Four studies on the transdermal absorption of octocrylene are available in the scientific literature, and an additional study is available in ECHA summaries of safety data. Dermal absorption studies of octocrylene showed that most octocrylene concentrations are found in the stratum corneum and that very few quantities are found in the epidermis (0.4%) and in the receptor fluid (<0.05%). In vivo, a very recent study in human volunteers showed systemic exposure to octocrylene with maximal concentrations ranging from 2.9 to 7.8 ng/mL under indoor maximal use conditions. Octocrylene has been found at very low amounts in human milk, and some metabolites of octocrylene were primarily detected in urine of volunteers using sunscreen products.

No systemic effects were reported after dermal exposure to octocrylene in rabbits at very high dose (534 mg/kg bw/day) compared with those used in cosmetic products. After oral exposure, effects on liver and thyroid were reported in a study conducted in rats at high doses (340 and 1085 mg/kg bw/day in males). These effects were investigated in an additional mechanistic study which showed that effects on thyroid were indirect and due to hepatic enzyme induction potential of octocrylene in rats at very high oral doses.

Based on available animal data, octocrylene does not induce developmental or teratogenic effects. In an extended one?generation reproductive toxicity study, only rats treated with the highest dose of octocrylene via oral route showed a decrease in the number of implantation sites and consequently a low number of pups. This very high dose of 550 mg/kg bw/day cannot be considered to be relevant to the dermal use of octocrylene as a cosmetic ingredient. Moreover, no other effects on male and female fertility and reproductive parameters such as oestrus cycle, epididymal and testicular sperm parameters were observed in all groups tested. Regarding pups, no effects on sexual and neurodevelopmental parameters were observed.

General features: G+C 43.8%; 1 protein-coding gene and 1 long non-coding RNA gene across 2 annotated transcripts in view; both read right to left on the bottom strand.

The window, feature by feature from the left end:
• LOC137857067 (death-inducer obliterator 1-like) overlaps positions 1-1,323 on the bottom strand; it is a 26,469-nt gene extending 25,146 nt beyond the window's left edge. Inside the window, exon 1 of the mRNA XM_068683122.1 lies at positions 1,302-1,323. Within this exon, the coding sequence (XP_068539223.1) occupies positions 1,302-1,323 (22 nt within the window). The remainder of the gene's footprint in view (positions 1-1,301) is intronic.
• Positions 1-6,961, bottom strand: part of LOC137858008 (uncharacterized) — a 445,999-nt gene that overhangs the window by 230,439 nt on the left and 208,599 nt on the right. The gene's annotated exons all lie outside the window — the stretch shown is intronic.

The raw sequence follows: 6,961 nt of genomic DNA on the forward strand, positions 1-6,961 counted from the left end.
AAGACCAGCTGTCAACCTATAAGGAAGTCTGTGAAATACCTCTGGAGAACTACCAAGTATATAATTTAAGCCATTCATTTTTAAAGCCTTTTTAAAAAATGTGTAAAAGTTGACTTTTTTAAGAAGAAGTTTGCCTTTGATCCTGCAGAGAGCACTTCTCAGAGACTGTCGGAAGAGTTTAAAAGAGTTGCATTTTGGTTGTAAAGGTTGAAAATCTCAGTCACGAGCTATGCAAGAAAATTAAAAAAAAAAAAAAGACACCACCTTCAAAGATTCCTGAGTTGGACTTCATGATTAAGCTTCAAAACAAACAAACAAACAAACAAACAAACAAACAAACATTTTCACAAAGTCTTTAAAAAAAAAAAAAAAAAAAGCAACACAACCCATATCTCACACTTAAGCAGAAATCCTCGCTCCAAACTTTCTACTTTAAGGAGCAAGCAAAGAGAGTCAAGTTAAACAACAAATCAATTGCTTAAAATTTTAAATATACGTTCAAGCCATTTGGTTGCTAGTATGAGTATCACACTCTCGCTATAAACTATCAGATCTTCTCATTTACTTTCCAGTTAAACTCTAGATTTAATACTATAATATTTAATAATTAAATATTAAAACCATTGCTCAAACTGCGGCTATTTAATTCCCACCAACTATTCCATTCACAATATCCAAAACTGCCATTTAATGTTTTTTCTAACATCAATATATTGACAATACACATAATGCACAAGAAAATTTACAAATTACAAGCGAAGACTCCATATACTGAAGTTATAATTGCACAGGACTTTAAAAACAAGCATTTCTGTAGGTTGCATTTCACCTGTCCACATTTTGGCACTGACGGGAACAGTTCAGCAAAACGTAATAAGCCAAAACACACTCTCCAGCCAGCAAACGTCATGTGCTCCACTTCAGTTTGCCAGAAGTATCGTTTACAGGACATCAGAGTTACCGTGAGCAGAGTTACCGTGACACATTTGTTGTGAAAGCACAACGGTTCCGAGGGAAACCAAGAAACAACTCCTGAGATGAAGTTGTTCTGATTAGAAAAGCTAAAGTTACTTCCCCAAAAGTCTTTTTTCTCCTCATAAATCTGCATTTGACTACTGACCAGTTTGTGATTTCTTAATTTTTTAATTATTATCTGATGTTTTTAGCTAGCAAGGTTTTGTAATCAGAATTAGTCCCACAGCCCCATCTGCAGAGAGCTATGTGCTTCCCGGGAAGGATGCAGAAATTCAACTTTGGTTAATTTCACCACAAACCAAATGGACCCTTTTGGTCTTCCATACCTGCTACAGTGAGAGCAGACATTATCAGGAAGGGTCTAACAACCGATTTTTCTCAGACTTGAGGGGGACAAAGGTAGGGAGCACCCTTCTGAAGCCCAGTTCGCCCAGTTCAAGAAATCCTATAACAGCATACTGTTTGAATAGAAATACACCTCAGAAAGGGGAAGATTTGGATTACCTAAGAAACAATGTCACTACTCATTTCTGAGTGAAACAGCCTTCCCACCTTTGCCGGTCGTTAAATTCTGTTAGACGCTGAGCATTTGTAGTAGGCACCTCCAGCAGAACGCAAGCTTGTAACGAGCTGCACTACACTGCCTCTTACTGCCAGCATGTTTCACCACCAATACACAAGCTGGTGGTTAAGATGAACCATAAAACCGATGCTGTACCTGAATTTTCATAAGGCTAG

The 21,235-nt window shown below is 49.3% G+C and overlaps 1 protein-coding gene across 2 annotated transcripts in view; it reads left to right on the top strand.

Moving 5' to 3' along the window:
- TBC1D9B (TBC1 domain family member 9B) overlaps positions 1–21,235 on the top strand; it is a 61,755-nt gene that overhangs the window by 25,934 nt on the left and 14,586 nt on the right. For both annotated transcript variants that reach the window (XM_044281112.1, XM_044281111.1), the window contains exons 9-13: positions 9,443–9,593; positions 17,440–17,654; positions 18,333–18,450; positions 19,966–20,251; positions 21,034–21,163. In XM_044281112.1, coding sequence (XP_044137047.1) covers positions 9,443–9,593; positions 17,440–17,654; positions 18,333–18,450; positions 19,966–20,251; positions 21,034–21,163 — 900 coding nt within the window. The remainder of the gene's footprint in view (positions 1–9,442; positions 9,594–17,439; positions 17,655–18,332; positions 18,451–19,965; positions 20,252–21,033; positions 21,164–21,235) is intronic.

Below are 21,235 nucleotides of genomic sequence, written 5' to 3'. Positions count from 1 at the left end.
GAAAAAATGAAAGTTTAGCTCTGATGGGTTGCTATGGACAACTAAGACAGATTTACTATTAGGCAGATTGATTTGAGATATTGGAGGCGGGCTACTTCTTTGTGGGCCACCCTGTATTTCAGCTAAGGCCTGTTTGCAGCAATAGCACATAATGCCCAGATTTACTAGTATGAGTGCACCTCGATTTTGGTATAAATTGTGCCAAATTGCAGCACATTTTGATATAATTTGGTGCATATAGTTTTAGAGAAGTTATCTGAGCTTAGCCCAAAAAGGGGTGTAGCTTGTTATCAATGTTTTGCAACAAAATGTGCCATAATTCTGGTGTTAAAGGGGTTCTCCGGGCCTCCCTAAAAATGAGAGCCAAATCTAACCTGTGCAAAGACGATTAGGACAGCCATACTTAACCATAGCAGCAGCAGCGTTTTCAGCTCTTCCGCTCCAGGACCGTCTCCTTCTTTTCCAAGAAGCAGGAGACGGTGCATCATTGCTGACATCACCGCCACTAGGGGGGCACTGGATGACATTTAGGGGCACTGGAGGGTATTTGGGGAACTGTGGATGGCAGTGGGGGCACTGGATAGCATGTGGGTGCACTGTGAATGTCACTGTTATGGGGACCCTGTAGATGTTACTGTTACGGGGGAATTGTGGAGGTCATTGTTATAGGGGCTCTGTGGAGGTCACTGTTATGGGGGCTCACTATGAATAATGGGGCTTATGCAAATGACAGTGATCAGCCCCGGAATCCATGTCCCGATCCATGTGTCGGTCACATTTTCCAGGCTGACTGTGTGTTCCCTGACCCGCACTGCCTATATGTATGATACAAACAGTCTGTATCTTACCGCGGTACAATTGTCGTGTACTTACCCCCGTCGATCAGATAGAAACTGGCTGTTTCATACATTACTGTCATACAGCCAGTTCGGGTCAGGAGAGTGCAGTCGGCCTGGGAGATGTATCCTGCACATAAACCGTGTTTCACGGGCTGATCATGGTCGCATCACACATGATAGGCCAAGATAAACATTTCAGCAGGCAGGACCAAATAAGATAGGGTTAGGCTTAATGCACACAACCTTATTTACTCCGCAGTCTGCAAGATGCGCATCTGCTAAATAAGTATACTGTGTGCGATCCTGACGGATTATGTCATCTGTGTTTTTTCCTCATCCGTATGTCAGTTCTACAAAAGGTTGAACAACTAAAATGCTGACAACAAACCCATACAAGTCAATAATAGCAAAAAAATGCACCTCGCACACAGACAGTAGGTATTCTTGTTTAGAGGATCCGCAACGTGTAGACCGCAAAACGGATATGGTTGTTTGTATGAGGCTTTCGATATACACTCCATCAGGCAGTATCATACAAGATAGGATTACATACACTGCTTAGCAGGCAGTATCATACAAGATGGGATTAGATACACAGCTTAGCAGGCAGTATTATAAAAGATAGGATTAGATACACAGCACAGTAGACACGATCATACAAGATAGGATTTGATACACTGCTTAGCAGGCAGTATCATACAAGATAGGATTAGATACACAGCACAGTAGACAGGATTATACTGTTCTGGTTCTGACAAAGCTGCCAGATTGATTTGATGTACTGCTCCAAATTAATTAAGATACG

Note: Study and data for tropical use only

Warning: Tropical usage in breast area shall be avoided to prevent the Octocrylene passing orally in Infants. In some rare cases it can cause skin allergy.

Oxybenzone and Breastfeeding

Dangerous

Oxybenzone has been found in motherís milk. And has relatively high 1% to 9% skin penetration in lab studies. Oxybenzone has relatively high rates of skin allergy, it has weak estrogen like effects, and its observed as moderate anti-androgen. Oxybenzone is associated with altered birth weight in human studies. It is not recommended to use Oxybenzone during breast feeding.

Note: Study and data for tropical use only.

Warning: Tropical usage in breast area shall be avoided to prevent the Oxybenzone passing orally in Infants.


What if I already have used Coppertone Oil Free Faces Spf 50 Plus?

You should immediately inform your health care provider about Coppertone Oil Free Faces Spf 50 Plus usage and your breastfeeding interval after usage of . If you feel baby is having abnormal behavior or any other health issue please call 911 immediately or contact nearest medical emergency center.


I am nursing mother and my doctor has suggested me to use Coppertone Oil Free Faces Spf 50 Plus, is it safe?

Please double check with your doctor if he is aware of your breastfeeding stratus, Ask your doctor if there is any safe alternative of Coppertone Oil Free Faces Spf 50 Plus. Check with your doctor if you shall temporally stop breastfeeding. You may go for second opinion as well. Still after all of this if your doctor still recommends Coppertone Oil Free Faces Spf 50 Plus then go for it as they have access on more detailed medical and scientific information and they understand your individual medical situation much better.


If I am using Coppertone Oil Free Faces Spf 50 Plus, will my baby need extra monitoring?

Extreme level of monitoring required as Coppertone Oil Free Faces Spf 50 Plus could be dangerous for kid.


Who can I talk to if I have questions about usage of Coppertone Oil Free Faces Spf 50 Plus in breastfeeding?

US
National Womens Health and Breastfeeding Helpline: 800-994-9662 (TDD 888-220-5446) 9 a.m. and 6 p.m. ET, Monday through Friday

UK
National Breastfeeding Helpline: 0300-100-0212 9.30am to 9.30pm, daily
Association of Breastfeeding Mothers: 0300-330-5453
La Leche League: 0345-120-2918
The Breastfeeding Network supporter line in Bengali and Sylheti: 0300-456-2421
National Childbirth Trust (NCT): 0300-330-0700

Australia
National Breastfeeding Helpline: 1800-686-268 24 hours a day, 7 days a week

Canada
Telehealth Ontario for breastfeeding: 1-866-797-0000 24 hours a day, 7 days a week